Why Rush Limbaugh would go to Costa Rica if Obama's healthcare plan passes
Rush Limbaugh said he'd go to Costa Rica for medical treatment if the healthcare reform touted by President Barack Obama is passed. If that happens, he'll join legions of American medical tourists who travel to this bastion of socialized medicine every year.
San José, Costa Rica
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That might sound like an unusual choice, since this is a country with one of the longest standing socialized healthcare systems on the planet. Everyone here (including resident foreigners), are required to pay into the government-run health system, whether they use it or not.
But Limbaugh’s choice may also serve to advertise what many Americans traveling here for medical treatment already know: Costa Rica is a fabulous place for medical tourism.
Life expectancy in this little Central American country surpasses that of the United States and at one point, back in the early 2000s when the World Health Organization rated countries’ general health, Costa Rica ranked higher (No. 36) than its northern neighbor (No. 37), despite spending 87 percent less on health care per capita.
Some who’ve studied Costa Rican health care consider it better overall, and attribute that to the fact that free coverage extends to 86.8 percent of the population.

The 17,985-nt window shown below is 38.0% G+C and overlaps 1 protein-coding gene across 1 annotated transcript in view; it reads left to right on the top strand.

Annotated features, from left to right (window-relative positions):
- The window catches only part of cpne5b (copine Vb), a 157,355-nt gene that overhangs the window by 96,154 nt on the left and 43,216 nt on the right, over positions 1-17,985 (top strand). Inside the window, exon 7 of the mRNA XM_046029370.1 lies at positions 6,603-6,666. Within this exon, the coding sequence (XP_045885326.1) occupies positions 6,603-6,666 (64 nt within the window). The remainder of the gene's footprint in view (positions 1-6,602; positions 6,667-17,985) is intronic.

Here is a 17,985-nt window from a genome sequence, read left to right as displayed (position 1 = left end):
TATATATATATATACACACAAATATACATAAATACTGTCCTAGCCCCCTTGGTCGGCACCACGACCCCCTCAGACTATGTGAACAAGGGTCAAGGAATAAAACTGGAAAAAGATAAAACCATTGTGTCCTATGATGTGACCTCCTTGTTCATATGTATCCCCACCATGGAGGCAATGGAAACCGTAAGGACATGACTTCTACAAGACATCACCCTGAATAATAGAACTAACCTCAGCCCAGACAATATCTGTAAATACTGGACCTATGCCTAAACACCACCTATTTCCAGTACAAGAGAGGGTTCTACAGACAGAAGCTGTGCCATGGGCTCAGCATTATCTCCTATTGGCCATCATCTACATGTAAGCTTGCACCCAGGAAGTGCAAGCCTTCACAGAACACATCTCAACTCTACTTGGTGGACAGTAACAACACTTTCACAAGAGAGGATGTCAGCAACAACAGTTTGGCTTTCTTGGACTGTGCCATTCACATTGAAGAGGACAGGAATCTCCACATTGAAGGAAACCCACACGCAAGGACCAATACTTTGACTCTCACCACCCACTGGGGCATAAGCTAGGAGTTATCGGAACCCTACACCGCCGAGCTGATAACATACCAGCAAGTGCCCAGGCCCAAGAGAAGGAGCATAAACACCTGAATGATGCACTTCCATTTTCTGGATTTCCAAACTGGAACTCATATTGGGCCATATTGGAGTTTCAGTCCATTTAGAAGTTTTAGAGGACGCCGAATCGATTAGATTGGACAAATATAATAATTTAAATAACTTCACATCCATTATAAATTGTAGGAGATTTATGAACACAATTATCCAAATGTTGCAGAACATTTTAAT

But the Cadillac-style private hospitals at Chevy Aveo prices are what really draw 25,000 Americans to Costa Rica every year.
“People travel to Costa Rica (and) receive the same quality of medical services for a fraction of the cost,” said Jorge Cortés, president of the Council for International Promotion of Costa Rica Medicine and medical director of Hospital Biblica, one of three internationally-accredited private hospitals in Costa Rica. “When people see they can get the same surgery for three or four times less, they decide to get medical care abroad.”
Lower labor costs and fewer malpractice suits keep the prices down here. In Costa Rica’s private system, a teeth-cleaning might run $40 and a general check-up costs $50.
More extensive surgeries? A facelift averages $2,800 to $3,200 in Costa Rica, compared to $7,000 to $9,000 in the United States. A knee replacement may cost $11,000 in Costa Rica, but can be as much as $45,000 in the United States.
But there’s another arm of the country’s medical system – the public system – which is relied upon by a majority of the population. While celebrated by Costa Ricans for “universal access,” it’s often criticized for long wait times and delays in treatment.